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How to: ReactJs custom hooks

jurajuki profile image Juraj Originally published at bornfight.com ・3 min read

Quite some time has passed since we have introduced hooks in the codebase of our projects. Because of them, it has made the code reusable, cleaner, more readable and more satisfying write. They present the future of development with ReactJs that is for sure.
Other than the basic hooks provided by the library itself, you can write your own little hook! (or a big one :D). Those kinds of hooks are named Custom hooks. Taken straight from the React docs: A custom Hook is a JavaScript function whose name starts with ”use” and that may call other Hooks. In this little how-to, I will be showing how you can do just that! (...and with TypeScript too)

A state hook (counter custom hook)

This example will show how to implement a simple counter custom hook. Internally it uses React's useState and returns it along with a couple of other functions inside an object. The returned object is written with shorthand property names syntax.

const useCount = () => {  
  const [count, setCount] = useState<number>(0);  

  const increment = () => setCount(count + 1);  
  const decrement = () => setCount(count - 1);  
  const increaseBy = (increaser: number) => setCount(count + increaser);  
  const decreaseBy = (decreaser: number) => setCount(count + decreaser);  

  return { count, increment, decrement, increaseBy, decreaseBy };  
};

Now, this hook can be used anywhere within a function component.
Usage example:

   const { count, increment, decrement, increaseBy, decreaseBy } = useCount();
   <div>
        <div>{count}</div>  
        <button onClick={increment}>increment</button>  
        <button onClick={decrement}>decrement</button>  
        <button onClick={() => increaseBy(20)}>increase by 20</button>  
        <button onClick={() => decreaseBy(20)}>decrease by 20</button>
  </div>

A useEffect hook (custom fetch hook)

This example shows how you can use useEffect inside a custom hook. Perhaps you would like to improve your fetch with something like this?
Or maybe if you add a ton of event handlers, write a custom hook for that!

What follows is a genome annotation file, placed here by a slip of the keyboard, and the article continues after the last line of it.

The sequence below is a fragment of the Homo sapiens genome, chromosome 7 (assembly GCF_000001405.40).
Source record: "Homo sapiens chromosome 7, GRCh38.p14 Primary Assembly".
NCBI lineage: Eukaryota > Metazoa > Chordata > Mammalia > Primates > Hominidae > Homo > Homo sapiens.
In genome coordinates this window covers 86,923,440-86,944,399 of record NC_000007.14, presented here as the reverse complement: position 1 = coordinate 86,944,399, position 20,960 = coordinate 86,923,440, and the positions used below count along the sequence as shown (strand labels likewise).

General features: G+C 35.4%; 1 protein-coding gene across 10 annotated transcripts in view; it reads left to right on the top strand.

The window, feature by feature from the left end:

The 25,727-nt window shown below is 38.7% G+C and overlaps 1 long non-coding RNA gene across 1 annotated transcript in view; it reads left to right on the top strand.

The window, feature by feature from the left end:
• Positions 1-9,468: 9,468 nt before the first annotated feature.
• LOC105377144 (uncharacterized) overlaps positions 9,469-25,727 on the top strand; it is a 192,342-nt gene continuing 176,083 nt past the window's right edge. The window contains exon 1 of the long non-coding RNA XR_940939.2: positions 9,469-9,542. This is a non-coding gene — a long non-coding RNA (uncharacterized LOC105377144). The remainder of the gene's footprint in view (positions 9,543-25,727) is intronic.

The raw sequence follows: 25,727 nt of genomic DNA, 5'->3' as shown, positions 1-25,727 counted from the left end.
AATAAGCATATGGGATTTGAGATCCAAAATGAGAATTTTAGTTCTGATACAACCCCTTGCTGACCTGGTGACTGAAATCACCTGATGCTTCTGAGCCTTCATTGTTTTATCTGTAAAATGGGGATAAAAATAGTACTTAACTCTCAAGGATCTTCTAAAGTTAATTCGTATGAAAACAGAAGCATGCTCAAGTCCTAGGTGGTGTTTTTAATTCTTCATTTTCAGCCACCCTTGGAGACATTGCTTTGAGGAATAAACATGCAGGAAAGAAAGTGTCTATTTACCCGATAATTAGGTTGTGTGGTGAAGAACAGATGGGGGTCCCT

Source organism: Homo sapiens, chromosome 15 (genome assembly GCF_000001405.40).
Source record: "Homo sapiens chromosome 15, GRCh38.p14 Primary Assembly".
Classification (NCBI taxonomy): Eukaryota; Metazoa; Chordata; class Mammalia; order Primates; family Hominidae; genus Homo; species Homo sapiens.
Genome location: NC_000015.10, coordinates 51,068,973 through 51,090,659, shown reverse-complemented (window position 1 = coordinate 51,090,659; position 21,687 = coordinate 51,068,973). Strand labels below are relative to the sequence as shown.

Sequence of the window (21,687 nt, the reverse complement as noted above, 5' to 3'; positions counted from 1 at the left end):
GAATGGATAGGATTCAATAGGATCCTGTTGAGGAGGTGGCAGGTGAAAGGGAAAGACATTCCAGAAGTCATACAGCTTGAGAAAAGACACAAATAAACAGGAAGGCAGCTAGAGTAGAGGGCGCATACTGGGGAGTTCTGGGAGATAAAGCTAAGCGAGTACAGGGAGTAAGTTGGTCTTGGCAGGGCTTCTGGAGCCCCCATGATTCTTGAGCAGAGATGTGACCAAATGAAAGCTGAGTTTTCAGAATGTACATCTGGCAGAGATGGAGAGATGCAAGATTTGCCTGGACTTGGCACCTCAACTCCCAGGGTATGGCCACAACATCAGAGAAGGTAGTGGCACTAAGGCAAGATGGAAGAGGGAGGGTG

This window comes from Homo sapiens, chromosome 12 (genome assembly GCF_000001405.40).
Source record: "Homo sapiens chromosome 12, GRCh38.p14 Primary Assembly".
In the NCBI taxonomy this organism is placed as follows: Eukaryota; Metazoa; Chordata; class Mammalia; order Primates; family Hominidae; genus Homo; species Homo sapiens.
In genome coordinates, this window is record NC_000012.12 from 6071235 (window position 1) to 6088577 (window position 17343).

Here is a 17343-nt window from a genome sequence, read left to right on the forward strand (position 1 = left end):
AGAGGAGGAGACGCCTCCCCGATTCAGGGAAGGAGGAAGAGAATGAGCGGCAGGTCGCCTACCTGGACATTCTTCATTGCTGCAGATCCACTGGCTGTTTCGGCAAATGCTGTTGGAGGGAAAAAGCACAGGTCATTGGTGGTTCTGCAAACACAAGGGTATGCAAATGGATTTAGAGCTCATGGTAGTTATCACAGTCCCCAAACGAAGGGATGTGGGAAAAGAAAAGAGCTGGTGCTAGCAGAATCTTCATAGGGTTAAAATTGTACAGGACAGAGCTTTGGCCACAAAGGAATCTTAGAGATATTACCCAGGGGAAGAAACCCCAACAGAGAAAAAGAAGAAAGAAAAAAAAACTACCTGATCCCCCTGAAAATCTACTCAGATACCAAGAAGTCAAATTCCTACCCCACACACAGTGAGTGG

const useFetch = (requestUrl: string) => {  
  // set your fetch data and error types instead of any  
  const [data, setData] = useState<any>(null);  
  const [error, setError] = useState<any>(null);  
  const [isLoading, setIsLoading] = useState<boolean>(true);  

  React.useEffect(() => {  
      const fetchData = async () => {  
      setIsLoading(true);  
      try {  
          const response = await fetch(`${requestUrl}`);  
          const json = await response.json();  
          setData(json);  
      } catch (err) {  
          setError(err);  
      }  
      setIsLoading(false);  
    }; 
  }, [requestUrl]);  

  return { data, error, isLoading };  
};

UseEffect custom hooks can be really viable and useful. Check out this useWhyDidYouUpdate hook, originally from Bruno Lemos.

Conclusion

As you can see from these small and compact examples, these hooks are plentifully useful. The best thing about them is that they are super reusable even throughout different projects.
If you create an awesome hook, you surely can use it in any further project! Isn't that amazing? On top of that, any hook desired, needed or thought of can be created. If you see a repeating pattern in your code which is using state or reacts to a certain event, try putting it in a custom hook.

Here are a couple of references to great hooks of what others have made:
https://usehooks.com/
https://github.com/rehooks/awesome-react-hooks

What are some of your custom hooks, how do you like them so far?
If you have anything to add, please tell me down in the comments :)

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Bornfight

Digital Innovation Company that creates custom software, digital products, mobile apps, websites and interactive solutions.

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